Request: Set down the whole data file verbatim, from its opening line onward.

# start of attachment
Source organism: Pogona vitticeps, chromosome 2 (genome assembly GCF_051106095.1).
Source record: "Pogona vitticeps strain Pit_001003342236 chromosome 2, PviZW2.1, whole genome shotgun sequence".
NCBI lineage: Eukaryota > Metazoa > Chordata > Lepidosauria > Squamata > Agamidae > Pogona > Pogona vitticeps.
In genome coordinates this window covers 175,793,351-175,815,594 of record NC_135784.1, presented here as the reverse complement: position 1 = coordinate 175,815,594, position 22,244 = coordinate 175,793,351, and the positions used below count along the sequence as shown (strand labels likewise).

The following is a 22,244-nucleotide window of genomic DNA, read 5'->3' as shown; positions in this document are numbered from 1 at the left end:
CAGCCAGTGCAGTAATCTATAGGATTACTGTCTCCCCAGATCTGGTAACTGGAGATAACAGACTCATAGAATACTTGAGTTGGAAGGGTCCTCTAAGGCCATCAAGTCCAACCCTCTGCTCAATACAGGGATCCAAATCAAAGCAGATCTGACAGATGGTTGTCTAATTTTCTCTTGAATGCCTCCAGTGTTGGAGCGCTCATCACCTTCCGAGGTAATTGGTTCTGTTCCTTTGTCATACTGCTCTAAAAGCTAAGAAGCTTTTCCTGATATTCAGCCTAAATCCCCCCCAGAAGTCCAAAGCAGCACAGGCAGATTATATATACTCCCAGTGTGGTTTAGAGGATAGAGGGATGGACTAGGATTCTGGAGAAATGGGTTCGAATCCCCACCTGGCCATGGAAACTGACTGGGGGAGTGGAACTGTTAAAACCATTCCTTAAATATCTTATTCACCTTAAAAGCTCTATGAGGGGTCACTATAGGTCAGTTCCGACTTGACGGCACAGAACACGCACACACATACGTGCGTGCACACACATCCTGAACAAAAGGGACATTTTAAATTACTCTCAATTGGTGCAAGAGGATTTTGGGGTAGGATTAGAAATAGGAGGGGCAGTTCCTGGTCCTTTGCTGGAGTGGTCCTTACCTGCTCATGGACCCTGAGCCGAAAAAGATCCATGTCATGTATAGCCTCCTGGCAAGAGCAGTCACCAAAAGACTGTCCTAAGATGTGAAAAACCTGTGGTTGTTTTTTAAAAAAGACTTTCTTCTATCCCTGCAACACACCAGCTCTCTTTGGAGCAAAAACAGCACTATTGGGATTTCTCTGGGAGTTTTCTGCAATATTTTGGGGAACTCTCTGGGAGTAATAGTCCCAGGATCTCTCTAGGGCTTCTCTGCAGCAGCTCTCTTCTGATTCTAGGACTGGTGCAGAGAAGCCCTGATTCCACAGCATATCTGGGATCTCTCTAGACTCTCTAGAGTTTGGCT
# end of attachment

Source organism: Pogona vitticeps, chromosome 2 (genome assembly GCF_051106095.1).
Source record: "Pogona vitticeps strain Pit_001003342236 chromosome 2, PviZW2.1, whole genome shotgun sequence".
NCBI lineage: Eukaryota > Metazoa > Chordata > Lepidosauria > Squamata > Agamidae > Pogona > Pogona vitticeps.
In genome coordinates this window covers 175,793,351-175,815,594 of record NC_135784.1, presented here as the reverse complement: position 1 = coordinate 175,815,594, position 22,244 = coordinate 175,793,351, and the positions used below count along the sequence as shown (strand labels likewise).

The following is a 22,244-nucleotide window of genomic DNA, read 5'->3' as shown; positions in this document are numbered from 1 at the left end:
CAGCCAGTGCAGTAATCTATAGGATTACTGTCTCCCCAGATCTGGTAACTGGAGATAACAGACTCATAGAATACTTGAGTTGGAAGGGTCCTCTAAGGCCATCAAGTCCAACCCTCTGCTCAATACAGGGATCCAAATCAAAGCAGATCTGACAGATGGTTGTCTAATTTTCTCTTGAATGCCTCCAGTGTTGGAGCGCTCATCACCTTCCGAGGTAATTGGTTCTGTTCCTTTGTCATACTGCTCTAAAAGCTAAGAAGCTTTTCCTGATATTCAGCCTAAATCCCCCCCAGAAGTCCAAAGCAGCACAGGCAGATTATATATACTCCCAGTGTGGTTTAGAGGATAGAGGGATGGACTAGGATTCTGGAGAAATGGGTTCGAATCCCCACCTGGCCATGGAAACTGACTGGGGGAGTGGAACTGTTAAAACCATTCCTTAAATATCTTATTCACCTTAAAAGCTCTATGAGGGGTCACTATAGGTCAGTTCCGACTTGACGGCACAGAACACGCACACACATACGTGCGTGCACACACATCCTGAACAAAAGGGACATTTTAAATTACTCTCAATTGGTGCAAGAGGATTTTGGGGTAGGATTAGAAATAGGAGGGGCAGTTCCTGGTCCTTTGCTGGAGTGGTCCTTACCTGCTCATGGACCCTGAGCCGAAAAAGATCCATGTCATGTATAGCCTCCTGGCAAGAGCAGTCACCAAAAGACTGTCCTAAGATGTGAAAAACCTGTGGTTGTTTTTTAAAAAAGACTTTCTTCTATCCCTGCAACACACCAGCTCTCTTTGGAGCAAAAACAGCACTATTGGGATTTCTCTGGGAGTTTTCTGCAATATTTTGGGGAACTCTCTGGGAGTAATAGTCCCAGGATCTCTCTAGGGCTTCTCTGCAGCAGCTCTCTTCTGATTCTAGGACTGGTGCAGAGAAGCCCTGATTCCACAGCATATCTGGGATCTCTCTAGACTCTCTAGAGTTTGGCT